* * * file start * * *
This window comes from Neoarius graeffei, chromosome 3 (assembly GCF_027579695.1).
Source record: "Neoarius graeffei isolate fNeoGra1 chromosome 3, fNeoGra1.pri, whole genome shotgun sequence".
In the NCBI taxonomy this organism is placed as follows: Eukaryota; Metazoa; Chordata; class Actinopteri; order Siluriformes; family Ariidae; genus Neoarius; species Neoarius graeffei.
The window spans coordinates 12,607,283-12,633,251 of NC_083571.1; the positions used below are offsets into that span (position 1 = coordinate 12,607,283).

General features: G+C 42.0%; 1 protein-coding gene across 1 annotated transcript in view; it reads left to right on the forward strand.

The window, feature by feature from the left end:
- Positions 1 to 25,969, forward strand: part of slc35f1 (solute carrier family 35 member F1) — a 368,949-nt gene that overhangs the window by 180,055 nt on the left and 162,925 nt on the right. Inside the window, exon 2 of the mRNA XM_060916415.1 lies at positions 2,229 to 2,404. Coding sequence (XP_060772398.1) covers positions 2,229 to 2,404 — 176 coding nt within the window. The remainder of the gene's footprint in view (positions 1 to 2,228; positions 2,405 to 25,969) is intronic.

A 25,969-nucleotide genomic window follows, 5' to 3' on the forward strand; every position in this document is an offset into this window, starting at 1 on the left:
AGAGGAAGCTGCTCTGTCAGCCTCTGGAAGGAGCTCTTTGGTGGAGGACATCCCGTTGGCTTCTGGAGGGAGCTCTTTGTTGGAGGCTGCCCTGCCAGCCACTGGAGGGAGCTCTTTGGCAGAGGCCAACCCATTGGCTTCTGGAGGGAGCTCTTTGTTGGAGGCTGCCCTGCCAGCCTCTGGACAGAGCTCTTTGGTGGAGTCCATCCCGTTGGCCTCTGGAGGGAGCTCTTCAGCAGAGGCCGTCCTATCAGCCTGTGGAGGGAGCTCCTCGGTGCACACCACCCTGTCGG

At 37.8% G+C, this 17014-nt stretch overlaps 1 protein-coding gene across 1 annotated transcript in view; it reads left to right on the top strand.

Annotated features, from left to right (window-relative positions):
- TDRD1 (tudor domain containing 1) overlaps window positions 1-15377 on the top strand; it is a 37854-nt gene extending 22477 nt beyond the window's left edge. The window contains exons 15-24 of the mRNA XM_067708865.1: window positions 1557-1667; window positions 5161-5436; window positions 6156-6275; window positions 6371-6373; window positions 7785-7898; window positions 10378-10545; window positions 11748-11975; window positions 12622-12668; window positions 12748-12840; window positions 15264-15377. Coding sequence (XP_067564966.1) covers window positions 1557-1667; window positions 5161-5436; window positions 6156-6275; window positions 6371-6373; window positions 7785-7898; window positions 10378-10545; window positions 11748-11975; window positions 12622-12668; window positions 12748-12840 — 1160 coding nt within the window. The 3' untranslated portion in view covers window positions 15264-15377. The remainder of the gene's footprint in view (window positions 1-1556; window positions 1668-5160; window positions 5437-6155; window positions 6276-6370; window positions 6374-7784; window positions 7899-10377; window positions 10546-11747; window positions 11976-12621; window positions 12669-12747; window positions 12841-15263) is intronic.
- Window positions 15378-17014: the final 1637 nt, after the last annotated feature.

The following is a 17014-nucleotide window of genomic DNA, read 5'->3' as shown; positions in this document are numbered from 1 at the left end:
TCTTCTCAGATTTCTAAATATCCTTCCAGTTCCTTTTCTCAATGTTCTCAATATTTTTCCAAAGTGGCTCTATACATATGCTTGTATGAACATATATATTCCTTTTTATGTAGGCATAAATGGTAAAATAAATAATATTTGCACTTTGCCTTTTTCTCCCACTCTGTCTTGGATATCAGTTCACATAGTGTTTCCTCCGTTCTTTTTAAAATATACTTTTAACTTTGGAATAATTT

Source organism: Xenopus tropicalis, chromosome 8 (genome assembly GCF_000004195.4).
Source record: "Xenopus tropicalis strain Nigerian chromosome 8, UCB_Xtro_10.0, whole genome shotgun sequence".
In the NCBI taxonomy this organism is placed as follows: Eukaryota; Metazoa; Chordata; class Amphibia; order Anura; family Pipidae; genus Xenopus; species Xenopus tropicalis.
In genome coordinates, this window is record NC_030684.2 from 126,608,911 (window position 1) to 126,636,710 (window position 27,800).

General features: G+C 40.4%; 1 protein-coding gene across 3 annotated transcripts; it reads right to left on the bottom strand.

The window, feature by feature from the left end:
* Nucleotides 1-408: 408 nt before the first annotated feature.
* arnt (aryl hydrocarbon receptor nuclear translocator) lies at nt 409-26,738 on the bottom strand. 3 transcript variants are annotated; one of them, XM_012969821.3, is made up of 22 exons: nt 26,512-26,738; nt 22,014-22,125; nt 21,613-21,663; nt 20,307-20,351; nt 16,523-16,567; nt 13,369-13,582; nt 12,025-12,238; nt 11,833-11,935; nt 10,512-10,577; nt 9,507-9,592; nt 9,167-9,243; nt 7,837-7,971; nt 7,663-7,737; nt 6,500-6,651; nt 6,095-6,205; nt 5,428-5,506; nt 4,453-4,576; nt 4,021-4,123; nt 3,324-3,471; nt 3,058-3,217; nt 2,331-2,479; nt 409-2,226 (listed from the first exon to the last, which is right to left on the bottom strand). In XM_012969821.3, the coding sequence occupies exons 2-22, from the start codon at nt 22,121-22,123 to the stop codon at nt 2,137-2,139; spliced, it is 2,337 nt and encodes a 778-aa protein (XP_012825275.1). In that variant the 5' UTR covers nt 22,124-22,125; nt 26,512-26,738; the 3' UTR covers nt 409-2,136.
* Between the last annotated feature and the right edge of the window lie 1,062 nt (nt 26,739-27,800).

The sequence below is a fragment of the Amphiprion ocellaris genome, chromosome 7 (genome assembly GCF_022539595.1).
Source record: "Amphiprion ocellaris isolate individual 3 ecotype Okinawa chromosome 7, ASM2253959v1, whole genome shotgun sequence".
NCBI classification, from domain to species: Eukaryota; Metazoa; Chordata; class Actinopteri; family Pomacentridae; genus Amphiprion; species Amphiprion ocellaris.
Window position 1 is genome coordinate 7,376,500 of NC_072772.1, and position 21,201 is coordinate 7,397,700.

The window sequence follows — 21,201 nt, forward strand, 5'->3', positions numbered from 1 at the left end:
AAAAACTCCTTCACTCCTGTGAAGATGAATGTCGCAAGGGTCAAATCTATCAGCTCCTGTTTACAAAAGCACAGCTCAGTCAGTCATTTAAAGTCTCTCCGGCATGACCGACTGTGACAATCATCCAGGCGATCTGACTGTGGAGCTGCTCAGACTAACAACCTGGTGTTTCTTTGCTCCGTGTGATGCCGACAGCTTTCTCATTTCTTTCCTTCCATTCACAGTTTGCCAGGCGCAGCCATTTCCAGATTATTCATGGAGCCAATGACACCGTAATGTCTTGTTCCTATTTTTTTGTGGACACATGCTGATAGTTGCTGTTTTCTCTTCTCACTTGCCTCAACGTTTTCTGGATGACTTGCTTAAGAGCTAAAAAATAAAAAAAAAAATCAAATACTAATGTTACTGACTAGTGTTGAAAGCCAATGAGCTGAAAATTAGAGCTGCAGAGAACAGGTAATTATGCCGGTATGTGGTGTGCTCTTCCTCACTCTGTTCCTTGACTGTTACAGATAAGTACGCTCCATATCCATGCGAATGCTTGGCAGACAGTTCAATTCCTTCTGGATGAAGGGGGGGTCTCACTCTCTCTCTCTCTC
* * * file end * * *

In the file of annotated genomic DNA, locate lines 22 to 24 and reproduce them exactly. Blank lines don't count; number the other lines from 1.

* Nucleotides 1-408: 408 nt before the first annotated feature.
* arnt (aryl hydrocarbon receptor nuclear translocator) lies at nt 409-26,738 on the bottom strand. 3 transcript variants are annotated; one of them, XM_012969821.3, is made up of 22 exons: nt 26,512-26,738; nt 22,014-22,125; nt 21,613-21,663; nt 20,307-20,351; nt 16,523-16,567; nt 13,369-13,582; nt 12,025-12,238; nt 11,833-11,935; nt 10,512-10,577; nt 9,507-9,592; nt 9,167-9,243; nt 7,837-7,971; nt 7,663-7,737; nt 6,500-6,651; nt 6,095-6,205; nt 5,428-5,506; nt 4,453-4,576; nt 4,021-4,123; nt 3,324-3,471; nt 3,058-3,217; nt 2,331-2,479; nt 409-2,226 (listed from the first exon to the last, which is right to left on the bottom strand). In XM_012969821.3, the coding sequence occupies exons 2-22, from the start codon at nt 22,121-22,123 to the stop codon at nt 2,137-2,139; spliced, it is 2,337 nt and encodes a 778-aa protein (XP_012825275.1). In that variant the 5' UTR covers nt 22,124-22,125; nt 26,512-26,738; the 3' UTR covers nt 409-2,136.
* Between the last annotated feature and the right edge of the window lie 1,062 nt (nt 26,739-27,800).